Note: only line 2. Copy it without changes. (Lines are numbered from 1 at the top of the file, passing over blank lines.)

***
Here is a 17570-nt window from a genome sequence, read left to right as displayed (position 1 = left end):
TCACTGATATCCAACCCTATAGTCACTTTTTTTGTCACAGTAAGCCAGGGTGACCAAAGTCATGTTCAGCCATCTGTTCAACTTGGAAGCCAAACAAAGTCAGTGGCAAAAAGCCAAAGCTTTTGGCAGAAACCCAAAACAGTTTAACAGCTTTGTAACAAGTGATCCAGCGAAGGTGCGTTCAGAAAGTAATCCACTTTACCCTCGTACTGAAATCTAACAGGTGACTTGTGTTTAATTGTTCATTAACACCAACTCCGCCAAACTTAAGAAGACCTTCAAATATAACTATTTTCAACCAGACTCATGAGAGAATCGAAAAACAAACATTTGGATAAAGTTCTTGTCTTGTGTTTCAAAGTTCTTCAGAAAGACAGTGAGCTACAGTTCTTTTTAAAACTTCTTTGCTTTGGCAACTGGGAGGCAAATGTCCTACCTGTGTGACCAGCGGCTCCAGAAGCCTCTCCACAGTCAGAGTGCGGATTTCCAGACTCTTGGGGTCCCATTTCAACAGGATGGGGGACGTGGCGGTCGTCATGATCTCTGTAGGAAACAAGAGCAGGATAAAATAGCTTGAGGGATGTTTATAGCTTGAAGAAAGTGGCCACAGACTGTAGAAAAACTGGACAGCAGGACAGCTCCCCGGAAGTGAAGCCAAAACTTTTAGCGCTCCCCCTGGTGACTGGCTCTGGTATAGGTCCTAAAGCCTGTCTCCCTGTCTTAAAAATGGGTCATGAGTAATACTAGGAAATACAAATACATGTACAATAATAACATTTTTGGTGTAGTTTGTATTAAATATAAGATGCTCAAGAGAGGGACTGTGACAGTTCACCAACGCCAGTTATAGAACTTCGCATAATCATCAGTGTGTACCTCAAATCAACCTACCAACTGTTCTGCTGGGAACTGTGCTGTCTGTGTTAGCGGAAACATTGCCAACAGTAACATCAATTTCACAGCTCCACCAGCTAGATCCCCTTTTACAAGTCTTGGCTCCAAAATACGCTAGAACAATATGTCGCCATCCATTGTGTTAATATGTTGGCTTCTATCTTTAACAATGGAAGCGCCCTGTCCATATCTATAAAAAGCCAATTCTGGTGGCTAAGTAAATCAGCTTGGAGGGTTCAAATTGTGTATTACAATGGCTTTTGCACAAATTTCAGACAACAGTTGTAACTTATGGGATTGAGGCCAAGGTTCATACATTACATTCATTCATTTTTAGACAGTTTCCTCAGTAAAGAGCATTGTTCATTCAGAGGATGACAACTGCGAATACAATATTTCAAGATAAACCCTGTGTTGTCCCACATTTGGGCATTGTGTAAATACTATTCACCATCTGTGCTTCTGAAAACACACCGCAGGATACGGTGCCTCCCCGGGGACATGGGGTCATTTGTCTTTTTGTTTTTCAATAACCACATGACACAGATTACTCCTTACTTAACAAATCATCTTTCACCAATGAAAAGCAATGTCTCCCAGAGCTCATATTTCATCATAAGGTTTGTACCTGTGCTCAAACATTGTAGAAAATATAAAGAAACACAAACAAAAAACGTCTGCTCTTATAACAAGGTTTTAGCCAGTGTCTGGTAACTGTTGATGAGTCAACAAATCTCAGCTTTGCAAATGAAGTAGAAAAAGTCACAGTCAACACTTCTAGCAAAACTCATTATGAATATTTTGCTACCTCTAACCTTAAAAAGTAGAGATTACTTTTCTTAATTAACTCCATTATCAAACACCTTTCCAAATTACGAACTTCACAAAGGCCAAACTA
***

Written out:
TCACTGATATCCAACCCTATAGTCACTTTTTTTGTCACAGTAAGCCAGGGTGACCAAAGTCATGTTCAGCCATCTGTTCAACTTGGAAGCCAAACAAAGTCAGTGGCAAAAAGCCAAAGCTTTTGGCAGAAACCCAAAACAGTTTAACAGCTTTGTAACAAGTGATCCAGCGAAGGTGCGTTCAGAAAGTAATCCACTTTACCCTCGTACTGAAATCTAACAGGTGACTTGTGTTTAATTGTTCATTAACACCAACTCCGCCAAACTTAAGAAGACCTTCAAATATAACTATTTTCAACCAGACTCATGAGAGAATCGAAAAACAAACATTTGGATAAAGTTCTTGTCTTGTGTTTCAAAGTTCTTCAGAAAGACAGTGAGCTACAGTTCTTTTTAAAACTTCTTTGCTTTGGCAACTGGGAGGCAAATGTCCTACCTGTGTGACCAGCGGCTCCAGAAGCCTCTCCACAGTCAGAGTGCGGATTTCCAGACTCTTGGGGTCCCATTTCAACAGGATGGGGGACGTGGCGGTCGTCATGATCTCTGTAGGAAACAAGAGCAGGATAAAATAGCTTGAGGGATGTTTATAGCTTGAAGAAAGTGGCCACAGACTGTAGAAAAACTGGACAGCAGGACAGCTCCCCGGAAGTGAAGCCAAAACTTTTAGCGCTCCCCCTGGTGACTGGCTCTGGTATAGGTCCTAAAGCCTGTCTCCCTGTCTTAAAAATGGGTCATGAGTAATACTAGGAAATACAAATACATGTACAATAATAACATTTTTGGTGTAGTTTGTATTAAATATAAGATGCTCAAGAGAGGGACTGTGACAGTTCACCAACGCCAGTTATAGAACTTCGCATAATCATCAGTGTGTACCTCAAATCAACCTACCAACTGTTCTGCTGGGAACTGTGCTGTCTGTGTTAGCGGAAACATTGCCAACAGTAACATCAATTTCACAGCTCCACCAGCTAGATCCCCTTTTACAAGTCTTGGCTCCAAAATACGCTAGAACAATATGTCGCCATCCATTGTGTTAATATGTTGGCTTCTATCTTTAACAATGGAAGCGCCCTGTCCATATCTATAAAAAGCCAATTCTGGTGGCTAAGTAAATCAGCTTGGAGGGTTCAAATTGTGTATTACAATGGCTTTTGCACAAATTTCAGACAACAGTTGTAACTTATGGGATTGAGGCCAAGGTTCATACATTACATTCATTCATTTTTAGACAGTTTCCTCAGTAAAGAGCATTGTTCATTCAGAGGATGACAACTGCGAATACAATATTTCAAGATAAACCCTGTGTTGTCCCACATTTGGGCATTGTGTAAATACTATTCACCATCTGTGCTTCTGAAAACACACCGCAGGATACGGTGCCTCCCCGGGGACATGGGGTCATTTGTCTTTTTGTTTTTCAATAACCACATGACACAGATTACTCCTTACTTAACAAATCATCTTTCACCAATGAAAAGCAATGTCTCCCAGAGCTCATATTTCATCATAAGGTTTGTACCTGTGCTCAAACATTGTAGAAAATATAAAGAAACACAAACAAAAAACGTCTGCTCTTATAACAAGGTTTTAGCCAGTGTCTGGTAACTGTTGATGAGTCAACAAATCTCAGCTTTGCAAATGAAGTAGAAAAAGTCACAGTCAACACTTCTAGCAAAACTCATTATGAATATTTTGCTACCTCTAACCTTAAAAAGTAGAGATTACTTTTCTTAATTAACTCCATTATCAAACACCTTTCCAAATTACGAACTTCACAAAGGCCAAACTA